You probably recognize Rob Corddry from his days as a correspondent on "The Daily Show" along with his recent appearances in movies such as Blades of Glory, I Now Pronounce You Chuck & Larry, Harold & Kumar Escape from Guantanamo Bay, and W.

Corddry is now the writer/director/star in the new WB online series, "Childrens' Hospital." The show revolves around a flippant medical staff working in a children's hospital, filled with injured children and their upset parents. The series spoofs the oh-so-dramatic medical genre and includes a cast with the likes of Ed Helms (The Office), David Wain (Stella), Ken Marino (The State), Rob Huebel (Human Giant), Jason Sudeikis (SNL), and Megan Mullally (Will & Grace).

I recently got a few minutes to talk to Rob about how he got the idea for "Childrens' Hospital," the differences between an online series and regular TV, and what sucked about hanging around with Jon Stewart.

How did the idea for Childrens' Hospital come about? You're the creator, right?
I am. I am the auteur, as they say. Not unlike Francis Ford Coppola or Chris Elliott. I was at Childrens Hospital in Los Angeles, waiting for my wife and daughter who were in the treatment room. My daughter had popped a ligament out of place and it's a really easy procedure and it took like thirty seconds— but as I was waiting in the waiting room, this horrible thing happened.

The doors burst open, and in came this total TV hospital-like show where, you know, five nurses and doctors were around this gurney, pushing it really fast. There were LifeFlight helicopter pilots bringing up the rear, there were IV bags, and people yelling the word "stat" a lot. There was practically theme music going on in the background. I was like "Oh man, this is awesome… wait a minute, this is a children's hospital." So that I found it funny or interesting for a second was completely inappropriate.

And then it kind of just went from there?
It all totally fell into place in that one second and was basically written within 15 minutes. The only thing that I got rid of was Maura Tierney. I wanted Maura Tierney as a character to play herself ten years after "ER" but she's an actual doctor now and everyone just tells her to shut the f*ck up.

This show has a bunch of well-known people in it. Were they all looking for something like this or did you just start calling your famous friends until you had a full cast?
[laughing] Yeah, everybody was totally clamoring to get on a Rob Corddry internet vehicle. No, exactly that. I called my friends— not so much my famous friends as much as my funniest friends, you know what I mean?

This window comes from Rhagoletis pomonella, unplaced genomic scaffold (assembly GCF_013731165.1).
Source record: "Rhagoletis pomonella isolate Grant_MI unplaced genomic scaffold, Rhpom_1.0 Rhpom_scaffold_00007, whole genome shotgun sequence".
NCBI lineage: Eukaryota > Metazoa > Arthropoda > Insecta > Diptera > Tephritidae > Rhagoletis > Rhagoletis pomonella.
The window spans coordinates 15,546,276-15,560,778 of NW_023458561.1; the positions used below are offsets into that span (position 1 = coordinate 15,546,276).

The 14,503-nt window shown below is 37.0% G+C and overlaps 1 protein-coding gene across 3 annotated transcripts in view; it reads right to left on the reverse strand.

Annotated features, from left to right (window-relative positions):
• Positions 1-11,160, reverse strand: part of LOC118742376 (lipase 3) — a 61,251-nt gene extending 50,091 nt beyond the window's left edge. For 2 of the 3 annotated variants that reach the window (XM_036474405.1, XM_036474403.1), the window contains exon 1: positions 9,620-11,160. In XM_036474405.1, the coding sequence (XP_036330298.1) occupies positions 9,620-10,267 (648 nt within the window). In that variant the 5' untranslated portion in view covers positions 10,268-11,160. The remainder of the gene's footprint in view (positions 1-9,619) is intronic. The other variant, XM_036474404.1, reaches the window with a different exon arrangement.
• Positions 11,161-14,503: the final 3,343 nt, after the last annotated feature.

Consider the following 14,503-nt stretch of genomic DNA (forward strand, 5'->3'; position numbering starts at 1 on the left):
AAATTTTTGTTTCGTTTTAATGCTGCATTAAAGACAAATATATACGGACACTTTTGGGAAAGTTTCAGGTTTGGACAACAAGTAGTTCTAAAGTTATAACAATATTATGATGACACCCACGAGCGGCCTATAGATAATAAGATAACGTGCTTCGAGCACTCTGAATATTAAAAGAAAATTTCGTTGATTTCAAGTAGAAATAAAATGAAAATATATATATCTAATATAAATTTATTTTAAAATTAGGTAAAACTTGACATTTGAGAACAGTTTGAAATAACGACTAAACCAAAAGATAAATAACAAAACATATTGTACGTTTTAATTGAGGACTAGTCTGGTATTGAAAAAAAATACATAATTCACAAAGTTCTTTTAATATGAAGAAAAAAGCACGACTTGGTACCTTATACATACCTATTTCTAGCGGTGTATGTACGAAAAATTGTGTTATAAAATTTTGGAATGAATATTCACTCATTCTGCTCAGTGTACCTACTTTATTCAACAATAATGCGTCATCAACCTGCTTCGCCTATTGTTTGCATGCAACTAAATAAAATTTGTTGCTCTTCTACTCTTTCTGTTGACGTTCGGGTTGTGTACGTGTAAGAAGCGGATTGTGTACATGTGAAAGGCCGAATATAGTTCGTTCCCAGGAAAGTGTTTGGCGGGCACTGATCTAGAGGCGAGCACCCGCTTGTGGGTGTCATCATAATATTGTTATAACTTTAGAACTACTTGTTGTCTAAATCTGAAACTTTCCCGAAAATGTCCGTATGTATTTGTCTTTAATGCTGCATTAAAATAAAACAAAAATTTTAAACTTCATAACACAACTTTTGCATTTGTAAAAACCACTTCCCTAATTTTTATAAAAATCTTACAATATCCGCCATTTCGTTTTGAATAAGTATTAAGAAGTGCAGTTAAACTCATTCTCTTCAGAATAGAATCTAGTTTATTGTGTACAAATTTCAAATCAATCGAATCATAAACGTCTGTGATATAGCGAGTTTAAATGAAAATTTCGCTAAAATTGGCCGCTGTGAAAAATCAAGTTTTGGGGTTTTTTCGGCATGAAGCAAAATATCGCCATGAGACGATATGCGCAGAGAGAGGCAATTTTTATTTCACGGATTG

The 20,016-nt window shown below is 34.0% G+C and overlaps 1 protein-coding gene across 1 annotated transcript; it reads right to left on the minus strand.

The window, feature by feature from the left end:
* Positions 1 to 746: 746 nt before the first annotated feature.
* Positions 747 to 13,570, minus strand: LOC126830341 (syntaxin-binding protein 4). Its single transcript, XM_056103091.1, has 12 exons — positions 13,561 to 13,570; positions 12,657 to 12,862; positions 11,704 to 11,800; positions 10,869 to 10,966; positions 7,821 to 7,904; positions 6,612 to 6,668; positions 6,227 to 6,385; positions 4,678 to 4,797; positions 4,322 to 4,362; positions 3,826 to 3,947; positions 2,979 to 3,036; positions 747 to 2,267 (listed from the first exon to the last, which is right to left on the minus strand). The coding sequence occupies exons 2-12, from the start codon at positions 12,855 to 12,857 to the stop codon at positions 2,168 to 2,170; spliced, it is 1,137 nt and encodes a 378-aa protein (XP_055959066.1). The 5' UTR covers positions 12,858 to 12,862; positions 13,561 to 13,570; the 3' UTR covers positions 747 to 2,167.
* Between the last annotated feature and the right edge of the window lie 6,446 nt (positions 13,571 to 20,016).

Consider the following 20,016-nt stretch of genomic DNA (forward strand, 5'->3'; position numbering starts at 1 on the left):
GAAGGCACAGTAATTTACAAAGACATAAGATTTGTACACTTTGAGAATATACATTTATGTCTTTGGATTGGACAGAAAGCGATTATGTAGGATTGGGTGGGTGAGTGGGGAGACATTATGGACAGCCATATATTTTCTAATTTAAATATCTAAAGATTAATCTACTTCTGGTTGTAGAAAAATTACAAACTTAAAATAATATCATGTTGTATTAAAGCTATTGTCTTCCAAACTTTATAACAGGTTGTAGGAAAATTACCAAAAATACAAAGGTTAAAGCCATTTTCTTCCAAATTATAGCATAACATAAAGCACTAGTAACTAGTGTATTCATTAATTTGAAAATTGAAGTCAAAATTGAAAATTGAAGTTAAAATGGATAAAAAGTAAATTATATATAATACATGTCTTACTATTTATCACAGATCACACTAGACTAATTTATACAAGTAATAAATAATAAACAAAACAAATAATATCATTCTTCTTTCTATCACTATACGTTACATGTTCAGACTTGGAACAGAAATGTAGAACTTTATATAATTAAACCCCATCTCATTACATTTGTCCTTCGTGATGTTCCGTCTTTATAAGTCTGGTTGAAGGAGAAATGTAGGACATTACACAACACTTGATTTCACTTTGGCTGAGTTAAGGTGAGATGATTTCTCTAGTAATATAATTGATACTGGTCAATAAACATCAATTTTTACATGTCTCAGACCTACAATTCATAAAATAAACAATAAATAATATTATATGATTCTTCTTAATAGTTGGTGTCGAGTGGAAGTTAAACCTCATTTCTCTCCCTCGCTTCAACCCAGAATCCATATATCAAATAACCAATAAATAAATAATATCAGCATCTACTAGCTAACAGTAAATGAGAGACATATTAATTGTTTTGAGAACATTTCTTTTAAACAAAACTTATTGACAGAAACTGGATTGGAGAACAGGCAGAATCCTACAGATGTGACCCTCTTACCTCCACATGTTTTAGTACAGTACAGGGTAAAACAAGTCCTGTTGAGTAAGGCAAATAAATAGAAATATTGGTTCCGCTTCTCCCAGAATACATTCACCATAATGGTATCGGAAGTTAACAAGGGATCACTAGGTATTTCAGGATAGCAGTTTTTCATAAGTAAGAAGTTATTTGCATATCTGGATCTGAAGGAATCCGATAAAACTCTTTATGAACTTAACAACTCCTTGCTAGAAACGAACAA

And luckily some of them couldn't do it so I can use them in season two, so I haven't even brought out the big guns yet. I sort of go around in my life collecting funny people to exploit later. And these are all people I've really, really enjoyed working with. Like Nick Offerman is by no means a household name. People might recognize his face from things but he's one of my favorite performances in the series so I wanted to cast him as much as the Megan Mullally's of the group.

What do you think are the advantages of having a show online, as opposed to a conventional TV series?    
You can do what you want, mostly.

You get to swear a lot.
You get to swear a lot. [laughing] The TV execs run the online content as well, and I think they feel as much freedom as we do, so they don't have to be dicks about it. They're like, "Hey we kind of have a problem with this 9/11 joke," and I can say, "Well, I don't care." And they'll be like, "Well you know what, me neither. Have fun." And that's sort of what happened. There's just so much freedom on both sides of the table.

Was there anything they wouldn't let you do that you wanted to?
No, not a thing. That 9/11 thing is actually true. They said, "We think this 9/11 joke is a little harsh." And my point was that 9/11 – the humor of this joke is that it was just a pity argument in the face of the most non-pity thing that could happen in our lifetime.

But when I looked back at the script for this scene, I actually had a shot of fire reflecting in the officers' eyes. And I thought, "Well that might be a little harsh. That might not be so funny." So I took that out. But, creatively, it was such a singular experience.

When most people think of a hospital genre spoof, they usually think of "Scrubs" or something. What's better about this show?
Well, I think we're able to get away with a lot more. I think in "Scrubs," there was never any attention in paying tribute to the genre. The acting style – I think "Scrubs" is very funny— the acting style and the style of writing never actually sounded like one of those hospital shows. So I never considered "Scrubs" a parody of a hospital show and I still don't think it is, I think "Scrubs" is just a comedy set in a hospital.

Plus you guys have the score in the background to really push it along too.
Yeah, we've got a great composer, Matt Novak. Those people completely astound me, especially Matt. I can say, "I want this scene to go this way," and two minutes later it will. It's insane.

Yeah, it seems pretty innovative. You just ask yourself why it took so long for someone to create a show that has doctors having sex in front of terminally ill children.
[laughing] Yeah. Why not, World? Why not?

Well, wrapping up, you left The Daily Show a couple of years ago. What's the worst thing about working with Jon Stewart?
Um… he frowns on binge drinking? That's about it.

The first 10 webisodes of Childrens' Hospital debut on Dec. 8th. Check out the trailer here.